to follow. What impressed me was when the visiting engineer showed Barton an anechoic
measurement of one of his own designs. Noticing a peak in the midbass distortion, Barton
not only correctly diagnosed the problem, he offered a solution that, it turned out, the
other engineer had already found to be the cure -- all after looking at a single
measurement for only a few seconds. I hope that all heart surgeons are so talented at
reading instruments and graphs.
Clearly, Paul Barton works at a level far beyond trial and
error design; he knows what he wants from a speaker, and he knows how to go about getting
it. That was illustrated by the critically acclaimed and innovative Synchrony series.
Though other speaker makers may confine their best
technologies to their top-line products, Barton and PSB believe that innovations developed
for one line should, as much as possible, be shared with the others. The Imagine, for
example, benefits from work he did on PSBs acclaimed Synchrony series, and
theres an obvious familial resemblance. The profiles of the cabinets are similar,
and the Synchronys aluminum front baffles provided design inspiration for the
Imagines sculpted front. But while the two series may look similar in many ways,
some of the Synchrony design elements were simply too expensive to include in the
PSB broke new ground with the Synchrony cabinet in using
side panels of multilayer MDF that lock into place with the front and back panels of
extruded aluminum. This technique has now been used for the Imagine series, though the
latters all-MDF cabinets arent quite as sophisticated as the Synchronys.
To make an Imagine panel, a heavy-duty industrial press molds seven layers of MDF into
shape while simultaneously zapping them with high-energy radio frequencies. This has the
effect of microwaving the glue between the layers and transforming the entire assembly
into a single dense mass of great rigidity.
Paul Barton explains the intricacies of the Imagine
series cabinet construction.
While a glance at the shapes of an Imagine
speakers front, top, and bottom panels might lead one to assume that theyre
made the same way as the sides, theyre instead carved by a massive, custom-designed
sanding machine. Blocks of MDF are attached to the front, top, and bottom of each speaker,
and are then sanded down in place until the proper profile is achieved. By the time an
Imagine cabinet is ready to have its driver and binding-post holes and ports cut, there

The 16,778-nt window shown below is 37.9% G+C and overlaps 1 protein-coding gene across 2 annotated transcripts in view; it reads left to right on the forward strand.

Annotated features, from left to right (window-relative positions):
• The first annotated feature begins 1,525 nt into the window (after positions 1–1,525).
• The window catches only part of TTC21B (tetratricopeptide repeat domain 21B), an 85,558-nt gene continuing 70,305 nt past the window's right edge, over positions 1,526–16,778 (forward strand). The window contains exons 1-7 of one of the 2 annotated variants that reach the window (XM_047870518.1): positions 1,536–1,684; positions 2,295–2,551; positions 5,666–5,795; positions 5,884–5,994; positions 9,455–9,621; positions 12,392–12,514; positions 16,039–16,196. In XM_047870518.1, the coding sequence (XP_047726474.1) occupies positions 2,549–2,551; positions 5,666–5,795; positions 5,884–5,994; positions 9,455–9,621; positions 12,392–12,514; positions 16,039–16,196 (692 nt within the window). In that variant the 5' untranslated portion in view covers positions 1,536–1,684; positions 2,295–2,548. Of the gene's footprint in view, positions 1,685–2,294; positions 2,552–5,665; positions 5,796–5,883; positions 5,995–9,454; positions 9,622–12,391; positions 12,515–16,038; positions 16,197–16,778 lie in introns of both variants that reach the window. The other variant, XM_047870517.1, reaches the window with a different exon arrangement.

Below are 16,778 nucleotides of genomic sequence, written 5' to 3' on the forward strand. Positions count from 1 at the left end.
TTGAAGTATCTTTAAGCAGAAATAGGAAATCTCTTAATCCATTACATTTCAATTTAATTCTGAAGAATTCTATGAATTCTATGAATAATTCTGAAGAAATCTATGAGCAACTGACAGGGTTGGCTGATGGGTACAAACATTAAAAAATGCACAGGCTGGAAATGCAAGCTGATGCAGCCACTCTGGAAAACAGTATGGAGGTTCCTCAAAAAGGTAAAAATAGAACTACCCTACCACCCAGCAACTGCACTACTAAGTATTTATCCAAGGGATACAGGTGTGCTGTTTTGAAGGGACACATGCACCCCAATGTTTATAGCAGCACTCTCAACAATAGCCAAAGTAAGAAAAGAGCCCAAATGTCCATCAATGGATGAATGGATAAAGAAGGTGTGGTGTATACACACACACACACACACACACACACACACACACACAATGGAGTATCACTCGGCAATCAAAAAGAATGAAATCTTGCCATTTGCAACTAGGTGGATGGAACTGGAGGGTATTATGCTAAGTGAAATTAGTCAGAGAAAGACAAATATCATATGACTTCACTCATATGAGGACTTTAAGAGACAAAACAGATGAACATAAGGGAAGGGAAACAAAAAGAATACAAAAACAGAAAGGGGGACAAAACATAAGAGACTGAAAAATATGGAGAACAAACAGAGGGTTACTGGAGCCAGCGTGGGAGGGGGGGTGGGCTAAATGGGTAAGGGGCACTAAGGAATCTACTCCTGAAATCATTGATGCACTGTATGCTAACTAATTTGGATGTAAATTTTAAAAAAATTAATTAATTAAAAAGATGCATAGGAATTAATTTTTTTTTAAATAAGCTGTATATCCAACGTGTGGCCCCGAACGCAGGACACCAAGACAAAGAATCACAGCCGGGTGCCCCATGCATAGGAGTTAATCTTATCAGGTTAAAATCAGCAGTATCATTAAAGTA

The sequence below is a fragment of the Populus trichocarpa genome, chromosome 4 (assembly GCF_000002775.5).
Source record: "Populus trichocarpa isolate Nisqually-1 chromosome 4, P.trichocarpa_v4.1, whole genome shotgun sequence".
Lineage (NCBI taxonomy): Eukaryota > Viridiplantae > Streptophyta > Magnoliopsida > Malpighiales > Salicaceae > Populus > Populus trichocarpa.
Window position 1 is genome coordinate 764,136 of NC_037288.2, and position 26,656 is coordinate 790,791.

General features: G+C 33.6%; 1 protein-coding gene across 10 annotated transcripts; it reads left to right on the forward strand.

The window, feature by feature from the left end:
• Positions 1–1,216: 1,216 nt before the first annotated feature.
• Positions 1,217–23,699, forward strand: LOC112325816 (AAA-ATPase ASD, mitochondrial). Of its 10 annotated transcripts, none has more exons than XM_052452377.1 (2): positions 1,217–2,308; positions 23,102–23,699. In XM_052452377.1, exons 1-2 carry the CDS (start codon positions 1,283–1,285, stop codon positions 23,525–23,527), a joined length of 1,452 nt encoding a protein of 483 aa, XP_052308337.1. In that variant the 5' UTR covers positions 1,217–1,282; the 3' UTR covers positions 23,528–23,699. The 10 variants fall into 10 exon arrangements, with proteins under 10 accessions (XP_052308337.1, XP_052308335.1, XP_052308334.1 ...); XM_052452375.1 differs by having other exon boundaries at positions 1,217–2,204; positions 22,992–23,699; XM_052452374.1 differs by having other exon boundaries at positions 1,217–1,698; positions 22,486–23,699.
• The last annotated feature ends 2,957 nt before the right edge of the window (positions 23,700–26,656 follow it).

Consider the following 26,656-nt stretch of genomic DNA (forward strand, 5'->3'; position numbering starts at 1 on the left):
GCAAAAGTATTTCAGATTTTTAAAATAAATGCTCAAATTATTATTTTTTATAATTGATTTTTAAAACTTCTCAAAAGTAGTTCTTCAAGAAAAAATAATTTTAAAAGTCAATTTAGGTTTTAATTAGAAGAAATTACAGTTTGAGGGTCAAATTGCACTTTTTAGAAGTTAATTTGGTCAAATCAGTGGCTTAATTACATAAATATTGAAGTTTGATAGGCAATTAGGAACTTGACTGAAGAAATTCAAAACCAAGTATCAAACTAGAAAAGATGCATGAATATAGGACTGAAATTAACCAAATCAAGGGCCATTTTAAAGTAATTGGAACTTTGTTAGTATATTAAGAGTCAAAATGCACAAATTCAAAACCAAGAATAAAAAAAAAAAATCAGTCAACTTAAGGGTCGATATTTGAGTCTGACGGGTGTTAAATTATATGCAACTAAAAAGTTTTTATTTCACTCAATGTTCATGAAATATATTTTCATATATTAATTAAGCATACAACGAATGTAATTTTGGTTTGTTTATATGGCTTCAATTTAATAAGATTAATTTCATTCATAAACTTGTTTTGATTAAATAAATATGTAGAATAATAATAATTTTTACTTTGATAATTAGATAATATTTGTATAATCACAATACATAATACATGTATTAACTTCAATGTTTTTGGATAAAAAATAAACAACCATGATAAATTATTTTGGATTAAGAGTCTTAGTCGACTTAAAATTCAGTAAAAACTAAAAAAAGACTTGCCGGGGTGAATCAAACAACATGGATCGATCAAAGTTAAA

isnt a flat surface to be found on it. That makes it tricky to get the cabinet lined
up in the giant milling machine that makes these cuts, but engineering know-how,
tight-tolerance jigs, and lasers ensure that the cuts are made in exactly the right spots.
The Imagines woofer is an all-new design. Its
earth-tone color indicates that its composite cone has an inner layer of vapor-deposited
ceramic, which increases the rigidity of the cone while allowing it to remain very
lightweight. The phase plug at the center of the woofer benefits from extensive testing
done by Barton to find the perfect shape, size, and material for the Synchronys
phase plug. The Imagines titanium-dome tweeter uses a voice-coil different from that
found in the Synchrony models, but its overall design was informed by work done during the
Synchrony tweeters development.
The Synchrony and Imagine series both have large rubber
gaskets around the perimeter of their drivers. In the Synchronys, this serves to bridge
the gap between the drivers (which are mounted on an inner baffle) and the front panel,
which is mechanically isolated from the driver mounts. The Imagines drivers,
however, are more conventionally mounted, in this case to a thick baffle of multilayer
MDF. The Imagines gasket serves a largely cosmetic function, effectively hiding the
drivers mounting hardware and giving the front baffle a clean look similar to that
of the Synchronys. Barton beamed when discussing the rear panels rubber trim, its
sculpted design flowing from the binding posts at the bottom to the driver port at the
top. "Look at how tight this fit is!" he exclaimed. "It took a lot of work
to get these shapes to come together, because the curvature of the cabinet and the rubber
piece has to be exactly right or youll see gaps between them." Sure enough, the
fit was as tight as that of an Apple iPod. It looked great, too.
The Imagine models are available finished in cherry or
black ash, and, like the Synchronys, the real-wood veneers are beautifully applied. Two
aspects of the Imagines finish of which Barton is particularly proud are the
matching of veneers between speaker pairs, and the fact that the "cathedral"
pattern in each piece of veneer (i.e., the center of the veneer sheet has an
inverted-V pattern reminiscent of a church steeple) is centered on the sides and top of
each speaker. If theres a cathedral on each side of the speaker, that means that the
seams of two pieces of veneer must meet on the speakers rear panel; indeed they do,
but if you can see a seam anywhere on an Imagine, youve got better eyes than mine.
The quality of the veneer work is spectacular for a speaker at any price, and remarkable
considering the Imagine Bs retail price of $1000 USD per pair.
Paul Barton presents the production Imagine B, another
design developed at the lab of Canadas National Research Council.
The real tests of Paul Bartons -- or
anyones -- speaker designs take place on showroom floors and in consumers
homes. But before a PSB speaker ever gets to the production phase, Barton must be
completely happy with it. He measures, measures, and measures again, each time quantifying
a designs progress until he sees results that he knows will be pleasing to the ear.
That might not sound very romantic, but its the truth. Good speaker design
cant be faked, but it can be measured -- and, as Paul Barton and PSB Speakers have
proven again and again, it can be repeated. Look for my review of the PSB Imagine B here
at GoodSound! on November 15; well see how all his measurements have
translated into real-world performance.
. . . Colin Smith